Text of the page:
By: Flume digital marketing
In the early years of your business journey, you’re going to read book after book, receive more advice than you’ll know what to do with and stress over which direction to take on various decisions. With so many areas to focus on—HR, Finance, Sales, Process, Management, etc.—it’s often difficult to pay enough attention to communication; that’s a problem. I’m of the opinion that communication is a fundamental pillar for the success of any business. Getting it wrong may set you up for failure from the very beginning.
I think Maslow forgot to add communication to his hierarchy of needs. How is anyone (from any walk of life) supposed to progress without being able to communicate? How do you get a raise if you can’t negotiate or motivate? How does a child get fed without communicating that it’s hungry?
In his latest book, Atomic Habits, James Clear reveals a study that suggests all successful CEOs have one thing in common – they’re effective communicators. I’m almost willing to state outright that the more effective you are at communicating, the more successful a career you’ll have. It goes without saying that to sell yourself, motivate a team or send an important email, it all comes down to how you say something as much it is what you say.
Now, let’s talk about your business. It’s one thing to be a personally astute communicator, but to effectively communicate your business through owned, earned and paid media is where you can lose your audience. Let’s consider how communication works; a message is encoded, sent and, finally, decoded by an end-user.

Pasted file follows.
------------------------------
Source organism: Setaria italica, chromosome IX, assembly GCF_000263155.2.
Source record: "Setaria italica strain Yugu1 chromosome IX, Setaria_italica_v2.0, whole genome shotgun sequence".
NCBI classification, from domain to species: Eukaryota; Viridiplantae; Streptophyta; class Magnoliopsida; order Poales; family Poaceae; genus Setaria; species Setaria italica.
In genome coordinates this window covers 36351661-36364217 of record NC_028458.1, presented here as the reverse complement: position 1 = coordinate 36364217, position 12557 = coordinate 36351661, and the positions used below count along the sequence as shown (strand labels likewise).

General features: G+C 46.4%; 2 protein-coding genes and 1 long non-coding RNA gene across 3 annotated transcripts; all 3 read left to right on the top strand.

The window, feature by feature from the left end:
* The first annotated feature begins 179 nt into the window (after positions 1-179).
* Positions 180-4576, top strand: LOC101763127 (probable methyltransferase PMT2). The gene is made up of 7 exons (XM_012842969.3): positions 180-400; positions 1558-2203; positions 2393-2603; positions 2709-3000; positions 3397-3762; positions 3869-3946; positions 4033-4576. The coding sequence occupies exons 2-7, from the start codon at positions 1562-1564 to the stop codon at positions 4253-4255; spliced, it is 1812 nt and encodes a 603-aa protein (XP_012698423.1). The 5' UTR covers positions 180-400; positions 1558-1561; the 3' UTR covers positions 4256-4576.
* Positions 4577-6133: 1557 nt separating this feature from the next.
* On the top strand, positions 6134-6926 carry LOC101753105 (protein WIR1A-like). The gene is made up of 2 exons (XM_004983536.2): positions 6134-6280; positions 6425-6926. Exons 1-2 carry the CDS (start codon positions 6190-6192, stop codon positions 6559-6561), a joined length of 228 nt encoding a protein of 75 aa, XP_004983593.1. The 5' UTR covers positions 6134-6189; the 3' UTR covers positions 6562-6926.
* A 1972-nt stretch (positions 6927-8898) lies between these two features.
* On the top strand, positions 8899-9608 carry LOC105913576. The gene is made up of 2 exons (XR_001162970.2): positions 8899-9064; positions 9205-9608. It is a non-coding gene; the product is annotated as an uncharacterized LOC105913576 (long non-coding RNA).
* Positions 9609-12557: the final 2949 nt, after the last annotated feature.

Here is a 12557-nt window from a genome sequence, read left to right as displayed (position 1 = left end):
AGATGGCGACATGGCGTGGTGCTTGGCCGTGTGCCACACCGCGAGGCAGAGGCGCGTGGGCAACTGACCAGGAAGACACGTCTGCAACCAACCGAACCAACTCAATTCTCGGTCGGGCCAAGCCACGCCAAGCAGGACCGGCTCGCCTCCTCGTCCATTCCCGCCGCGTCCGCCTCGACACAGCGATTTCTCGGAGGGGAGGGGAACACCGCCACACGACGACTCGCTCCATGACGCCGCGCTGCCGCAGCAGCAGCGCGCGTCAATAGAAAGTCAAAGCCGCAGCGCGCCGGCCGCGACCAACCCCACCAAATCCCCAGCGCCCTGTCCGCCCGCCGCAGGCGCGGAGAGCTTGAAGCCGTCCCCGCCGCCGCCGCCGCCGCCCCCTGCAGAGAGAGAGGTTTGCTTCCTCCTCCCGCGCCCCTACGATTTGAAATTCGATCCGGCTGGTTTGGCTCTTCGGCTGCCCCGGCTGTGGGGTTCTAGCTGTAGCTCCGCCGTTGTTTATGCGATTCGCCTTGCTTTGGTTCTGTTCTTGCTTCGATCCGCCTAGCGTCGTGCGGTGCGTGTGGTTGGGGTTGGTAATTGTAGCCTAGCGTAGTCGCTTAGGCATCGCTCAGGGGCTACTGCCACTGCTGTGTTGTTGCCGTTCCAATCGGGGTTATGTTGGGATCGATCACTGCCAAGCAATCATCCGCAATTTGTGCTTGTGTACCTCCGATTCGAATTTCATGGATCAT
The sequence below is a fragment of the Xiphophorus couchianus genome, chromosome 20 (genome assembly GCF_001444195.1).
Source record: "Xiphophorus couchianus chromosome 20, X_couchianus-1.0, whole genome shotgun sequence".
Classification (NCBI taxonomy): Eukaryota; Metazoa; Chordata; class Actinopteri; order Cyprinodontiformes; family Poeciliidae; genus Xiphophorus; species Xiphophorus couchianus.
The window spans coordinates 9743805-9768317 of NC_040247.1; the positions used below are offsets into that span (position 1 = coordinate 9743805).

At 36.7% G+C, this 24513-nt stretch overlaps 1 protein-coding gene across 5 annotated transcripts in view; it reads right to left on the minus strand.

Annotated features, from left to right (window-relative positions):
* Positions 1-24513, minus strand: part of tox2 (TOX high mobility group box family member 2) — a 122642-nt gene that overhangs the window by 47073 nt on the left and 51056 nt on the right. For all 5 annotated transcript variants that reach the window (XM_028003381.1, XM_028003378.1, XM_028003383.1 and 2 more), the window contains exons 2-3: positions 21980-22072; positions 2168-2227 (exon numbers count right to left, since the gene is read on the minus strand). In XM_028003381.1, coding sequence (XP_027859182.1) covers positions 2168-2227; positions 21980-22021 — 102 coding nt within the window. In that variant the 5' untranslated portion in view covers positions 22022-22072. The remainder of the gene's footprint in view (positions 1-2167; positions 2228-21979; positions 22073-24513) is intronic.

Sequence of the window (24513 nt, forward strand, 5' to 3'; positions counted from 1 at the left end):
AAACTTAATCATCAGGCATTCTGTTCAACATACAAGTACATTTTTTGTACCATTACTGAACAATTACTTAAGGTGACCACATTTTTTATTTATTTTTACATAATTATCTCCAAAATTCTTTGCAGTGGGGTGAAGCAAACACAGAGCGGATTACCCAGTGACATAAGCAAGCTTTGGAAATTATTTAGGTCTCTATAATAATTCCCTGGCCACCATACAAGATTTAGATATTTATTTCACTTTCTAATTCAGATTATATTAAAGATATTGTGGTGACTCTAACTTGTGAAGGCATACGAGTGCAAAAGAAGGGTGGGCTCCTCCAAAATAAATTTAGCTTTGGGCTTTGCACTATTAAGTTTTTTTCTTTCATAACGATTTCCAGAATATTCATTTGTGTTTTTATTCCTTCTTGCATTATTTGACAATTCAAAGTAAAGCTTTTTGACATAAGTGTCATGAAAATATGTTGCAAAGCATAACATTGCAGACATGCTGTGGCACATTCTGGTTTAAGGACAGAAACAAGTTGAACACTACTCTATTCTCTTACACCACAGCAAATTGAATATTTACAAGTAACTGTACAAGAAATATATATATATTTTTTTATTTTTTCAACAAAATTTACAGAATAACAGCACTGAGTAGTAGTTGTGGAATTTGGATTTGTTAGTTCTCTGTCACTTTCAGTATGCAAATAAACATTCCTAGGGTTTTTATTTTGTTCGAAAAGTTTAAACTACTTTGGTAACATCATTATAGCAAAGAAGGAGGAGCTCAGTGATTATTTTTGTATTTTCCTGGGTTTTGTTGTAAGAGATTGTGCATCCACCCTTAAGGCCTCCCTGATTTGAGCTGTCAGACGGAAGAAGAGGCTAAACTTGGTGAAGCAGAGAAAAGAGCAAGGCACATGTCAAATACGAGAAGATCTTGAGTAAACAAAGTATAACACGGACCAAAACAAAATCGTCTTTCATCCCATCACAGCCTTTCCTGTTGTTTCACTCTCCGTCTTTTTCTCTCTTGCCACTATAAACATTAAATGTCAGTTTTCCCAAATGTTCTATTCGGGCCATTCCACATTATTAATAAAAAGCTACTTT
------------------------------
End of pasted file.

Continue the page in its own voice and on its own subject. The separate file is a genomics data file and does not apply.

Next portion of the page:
Where things often fall off the rails is not in the sending or decoding but the encoding. Perform a quick Google search for some of your competitors or some public businesses. Go to their ‘about’ section and read them. I’m willing to bet 99% of it sounds like jargon put through a blender and spewed onto a page. Most of what we read on websites, emails and other paraphernalia leaves us saying: “who cares?”
I’ve recently thought about how businesses can improve how they talk about themselves. To that end, I’ve come up with a lens that can provide a sense check. It’s called STORY, and before you pass it off as another ‘fluffy’ term without value, hear me out. Humans respond to stories. Our prehistoric selves told stories; narratives on cave walls are a perfect example of that. Today, we tell jokes, read novels, watch shows and put on plays; we love stories.
Let’s breakdown STORY:
S- is for Simple.
Simple in thought, language and delivery. If you feel you’re saying too much, you probably are. Steve Jobs said that success lies not in what you include but in what you exclude. So, remove, remove, remove; keep it simple.
T- is for Translatable.
The most successful ideas, narratives and even jokes are successful because they’re easily understood by all. Think about how the most effective political ideologies spread? They’re often simple and easily understood, so to must your communication be translatable irrespective of your audience.
O- is for Original.
When I was in university, one of my prescribed reading books was just 100 pages long – Purple Cow by Seth Godin. I love that book, and I still read it now and then to refresh. The premise is that if you want to stand out, you have to be remarkable, you have to be original. Ask yourself if what you’re saying is cliché?
R- is for relatable.
You’re not writing for yourself, you’re writing for an audience. Don’t know your audience? Good luck with your business venture. Every piece of communication has to bring your audience into your story and help them to relate. That’s where context matters. Understand your audience, and write them a love letter.
Y- is for You.
Lastly, your communication should make your values, your business’ DNA, evident. What is it that makes your business different – what defines it? What is your culture? Bring that to life through your communication.
STORY is a litmus test for any piece of business communication. Start with something easy. Visit your homepage and ask yourself: is it simple, is it translatable, is it original, is it relatable and does it effectively communicate us?